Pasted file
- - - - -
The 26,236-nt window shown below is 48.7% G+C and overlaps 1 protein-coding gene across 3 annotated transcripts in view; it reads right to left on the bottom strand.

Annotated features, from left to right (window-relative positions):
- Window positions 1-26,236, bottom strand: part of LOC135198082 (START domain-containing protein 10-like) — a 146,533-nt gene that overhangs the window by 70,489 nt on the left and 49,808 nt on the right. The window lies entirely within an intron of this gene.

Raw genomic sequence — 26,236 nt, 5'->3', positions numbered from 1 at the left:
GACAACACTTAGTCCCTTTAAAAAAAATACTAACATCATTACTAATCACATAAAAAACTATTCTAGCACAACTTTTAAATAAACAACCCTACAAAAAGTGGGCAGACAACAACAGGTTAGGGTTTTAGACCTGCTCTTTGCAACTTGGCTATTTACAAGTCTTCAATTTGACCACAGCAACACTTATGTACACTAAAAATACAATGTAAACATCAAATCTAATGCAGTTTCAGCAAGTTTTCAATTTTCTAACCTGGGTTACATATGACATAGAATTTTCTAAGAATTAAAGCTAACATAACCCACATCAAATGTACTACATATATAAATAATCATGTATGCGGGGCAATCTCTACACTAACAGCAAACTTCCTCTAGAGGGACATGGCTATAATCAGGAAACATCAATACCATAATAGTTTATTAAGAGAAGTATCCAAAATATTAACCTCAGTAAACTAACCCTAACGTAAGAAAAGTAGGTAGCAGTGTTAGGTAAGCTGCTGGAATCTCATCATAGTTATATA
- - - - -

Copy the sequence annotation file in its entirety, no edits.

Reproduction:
The 26,236-nt window shown below is 48.7% G+C and overlaps 1 protein-coding gene across 3 annotated transcripts in view; it reads right to left on the bottom strand.

Annotated features, from left to right (window-relative positions):
- Window positions 1-26,236, bottom strand: part of LOC135198082 (START domain-containing protein 10-like) — a 146,533-nt gene that overhangs the window by 70,489 nt on the left and 49,808 nt on the right. The window lies entirely within an intron of this gene.

Raw genomic sequence — 26,236 nt, 5'->3', positions numbered from 1 at the left:
GACAACACTTAGTCCCTTTAAAAAAAATACTAACATCATTACTAATCACATAAAAAACTATTCTAGCACAACTTTTAAATAAACAACCCTACAAAAAGTGGGCAGACAACAACAGGTTAGGGTTTTAGACCTGCTCTTTGCAACTTGGCTATTTACAAGTCTTCAATTTGACCACAGCAACACTTATGTACACTAAAAATACAATGTAAACATCAAATCTAATGCAGTTTCAGCAAGTTTTCAATTTTCTAACCTGGGTTACATATGACATAGAATTTTCTAAGAATTAAAGCTAACATAACCCACATCAAATGTACTACATATATAAATAATCATGTATGCGGGGCAATCTCTACACTAACAGCAAACTTCCTCTAGAGGGACATGGCTATAATCAGGAAACATCAATACCATAATAGTTTATTAAGAGAAGTATCCAAAATATTAACCTCAGTAAACTAACCCTAACGTAAGAAAAGTAGGTAGCAGTGTTAGGTAAGCTGCTGGAATCTCATCATAGTTATATA